“The flak was so thick you could walk on it,” said Perrone. “During the ins and outs of the cities, through flak, was the only time I was scared. I always wanted to see those puffs of flak clouds below me, way below me.”
“When the Germans look up to see all our bombers, better them than us, believe me when I tell you, it had to be tough on them, and as the war went along, we became stronger and stronger and stronger,” said Perrone. “There were some towns and cities in Germany we leveled. We broke the Germans’ backs. The British softened them and then we really gave it to them.”
The strength was provided by the long-range escort of P-38 Lightning and P-47 Thunderbolt aircraft outfitted with extra fuel drop tanks. Eventually, the employment of the P-51 Mustang allowed fighter escorts to reach Berlin.
The bombers and fighters together destroyed the Luftwaffe and air supremacy was gained over western Germany.
“My favorite memory; my last mission. I knew I was done and everything was okay,” said Perrone. “I was more scared on my last mission than my first.”
Perrone considers himself lucky, only one in five aircrew members of the 8th AF made the quota to end their tour of duty.
At the end of the war in Europe USAAF shifted focus to Japan with the deployment of the most technologically advanced aircraft, and the last bomber of World War II, the B-29 Superfortress.
The B-29 was designed as a high-altitude strategic bomber, but it was primarily used as a low-altitude night bomber in the Pacific theater. It was equipped with a pressurized cabin and had a central fire system of remotely controlled gun turrets each armed with .50 caliber machine guns.
The Superfortress also became the first nuclear capable aircraft.
On Aug. 6, 1945, a B-29 named the “Enola Gay” deployed the world’s first atomic weapon on Hiroshima, Japan. Three days later a second B-29, “Bockscar,” dropped another atomic bomb on Nagasaki.
Six days later Japan surrendered, the war was over and the era of nuclear deterrence began.
With the advent of the nuclear weapon, bombers became the first vehicle to deliver apocalyptic devastation. Today’s strategic bombers provide one of the three delivery components of the nuclear triad along with land-based intercontinental ballistic missiles and submarine-launched ballistic missiles, which make up our nation’s nuclear deterrence strategy.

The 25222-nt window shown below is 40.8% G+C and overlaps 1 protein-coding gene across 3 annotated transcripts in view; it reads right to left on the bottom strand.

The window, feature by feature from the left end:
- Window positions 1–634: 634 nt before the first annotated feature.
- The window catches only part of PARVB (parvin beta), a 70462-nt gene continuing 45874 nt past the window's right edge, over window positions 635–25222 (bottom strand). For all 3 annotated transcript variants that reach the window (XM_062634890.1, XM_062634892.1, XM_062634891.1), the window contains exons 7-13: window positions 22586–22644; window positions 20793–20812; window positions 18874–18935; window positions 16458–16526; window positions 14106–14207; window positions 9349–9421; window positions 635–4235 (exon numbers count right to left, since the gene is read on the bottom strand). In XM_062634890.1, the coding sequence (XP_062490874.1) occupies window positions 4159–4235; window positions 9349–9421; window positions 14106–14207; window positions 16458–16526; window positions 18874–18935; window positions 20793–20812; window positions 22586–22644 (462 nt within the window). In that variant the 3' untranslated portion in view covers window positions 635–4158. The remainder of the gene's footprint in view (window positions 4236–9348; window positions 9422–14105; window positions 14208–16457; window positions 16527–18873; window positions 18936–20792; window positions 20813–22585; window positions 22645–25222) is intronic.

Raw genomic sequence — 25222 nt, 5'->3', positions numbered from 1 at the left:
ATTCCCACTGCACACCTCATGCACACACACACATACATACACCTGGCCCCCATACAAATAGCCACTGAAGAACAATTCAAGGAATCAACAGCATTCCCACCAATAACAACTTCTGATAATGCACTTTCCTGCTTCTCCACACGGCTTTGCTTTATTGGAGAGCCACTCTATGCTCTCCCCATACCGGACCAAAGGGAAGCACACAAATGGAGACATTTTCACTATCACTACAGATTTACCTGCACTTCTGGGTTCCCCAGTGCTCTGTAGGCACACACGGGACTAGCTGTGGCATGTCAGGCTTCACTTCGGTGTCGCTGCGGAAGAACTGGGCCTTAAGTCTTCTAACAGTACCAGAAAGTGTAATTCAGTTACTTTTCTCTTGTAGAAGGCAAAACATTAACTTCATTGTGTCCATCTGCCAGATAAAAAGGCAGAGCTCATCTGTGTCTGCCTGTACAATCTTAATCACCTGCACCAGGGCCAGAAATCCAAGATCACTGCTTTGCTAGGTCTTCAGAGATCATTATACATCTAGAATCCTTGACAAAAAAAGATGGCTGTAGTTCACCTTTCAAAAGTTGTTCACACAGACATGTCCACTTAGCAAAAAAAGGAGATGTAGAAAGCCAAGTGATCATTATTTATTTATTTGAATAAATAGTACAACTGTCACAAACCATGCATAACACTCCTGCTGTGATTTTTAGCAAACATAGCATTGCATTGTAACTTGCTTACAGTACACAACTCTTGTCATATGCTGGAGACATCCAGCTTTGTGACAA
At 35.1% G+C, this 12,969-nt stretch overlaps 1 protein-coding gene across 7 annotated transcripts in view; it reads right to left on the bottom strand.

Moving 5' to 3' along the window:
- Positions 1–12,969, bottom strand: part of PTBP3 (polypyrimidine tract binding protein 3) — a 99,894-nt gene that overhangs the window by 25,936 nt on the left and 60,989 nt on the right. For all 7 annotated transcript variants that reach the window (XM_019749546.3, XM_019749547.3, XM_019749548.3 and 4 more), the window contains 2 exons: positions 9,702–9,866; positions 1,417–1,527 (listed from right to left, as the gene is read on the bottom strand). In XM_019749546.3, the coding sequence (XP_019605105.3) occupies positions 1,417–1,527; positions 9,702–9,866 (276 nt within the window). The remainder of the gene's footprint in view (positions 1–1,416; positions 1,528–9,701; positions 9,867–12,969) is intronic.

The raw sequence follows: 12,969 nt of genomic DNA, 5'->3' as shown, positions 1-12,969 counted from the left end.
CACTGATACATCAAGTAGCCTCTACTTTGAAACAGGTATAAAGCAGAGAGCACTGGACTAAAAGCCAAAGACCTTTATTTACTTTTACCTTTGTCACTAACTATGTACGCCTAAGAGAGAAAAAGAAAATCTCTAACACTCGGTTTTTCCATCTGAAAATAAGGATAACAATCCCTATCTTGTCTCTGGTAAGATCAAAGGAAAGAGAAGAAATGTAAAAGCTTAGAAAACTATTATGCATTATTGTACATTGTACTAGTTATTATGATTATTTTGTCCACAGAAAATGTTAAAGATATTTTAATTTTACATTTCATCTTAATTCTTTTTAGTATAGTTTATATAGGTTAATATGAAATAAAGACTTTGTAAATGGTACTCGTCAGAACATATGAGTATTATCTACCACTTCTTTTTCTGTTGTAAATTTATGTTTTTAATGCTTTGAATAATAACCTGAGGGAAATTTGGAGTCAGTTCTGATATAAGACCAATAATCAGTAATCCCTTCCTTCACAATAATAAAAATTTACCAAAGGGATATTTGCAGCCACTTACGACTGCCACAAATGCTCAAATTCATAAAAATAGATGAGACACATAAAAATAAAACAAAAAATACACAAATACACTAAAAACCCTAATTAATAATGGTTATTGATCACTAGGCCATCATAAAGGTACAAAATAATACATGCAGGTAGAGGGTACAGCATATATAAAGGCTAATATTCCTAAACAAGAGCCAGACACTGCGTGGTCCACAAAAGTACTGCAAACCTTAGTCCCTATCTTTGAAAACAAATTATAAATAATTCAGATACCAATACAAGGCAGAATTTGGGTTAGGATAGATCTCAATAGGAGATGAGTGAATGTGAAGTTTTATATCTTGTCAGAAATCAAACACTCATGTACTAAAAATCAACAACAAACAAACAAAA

“The capabilities of our nuclear deterrence are the bedrock of everything we do as a military,” said Gen. John E. Hyten, commander of U.S. Strategic Command at Offutt Air Force Base, Nebraska. “It’s the thing that keeps our adversaries from taking a step too far. Nuclear deterrence keeps the great power conflicts down and the horrible death and destruction, like what was seen during World War II, away from the world.”
In its infancy, the Air Force, then dubbed the Army Air Corps, lacked strategic bombing support while under Army control. The Army wasn’t convinced airplanes should be used for strategic bombing, but advocates like Brig. Gen. Billy Mitchell argued bombers could replace traditional land and naval tactics as a dominant form by striking an enemy nation’s industrial complex and crippling its economic ability to fight. The Army’s prevailing view of the airplane, however, was as a reconnaissance and tactical bombing vehicle supporting ground troops on the front lines.
Despite the debate, the American bomber was born in 1934 and shepherded in a new era of aerial combat.
Alexander is a second-generation “bomber crew dog” of the Eighth Air Force. His grandfather, Bill Alexander was a co-pilot on a B-24 for the 489th Bombardment Group out of RAF Halesworth, England.
“I can’t imagine what he and his crew went through,” said Alexander of his grandfather. “You are basically in a flying unpressurized beer can with a couple engines strapped onto it, a few guns and about 8,000 pounds of bombs. There’s no GPS, no inertial navigation system, it’s charts and a protractor getting you across the English Channel through clouds of German flak. It’s noisy and freezing 20 degrees below zero. Oh, and there’s like a 0.06 percent chance of survival over the course of 25 missions.”
“They were truly our greatest generation”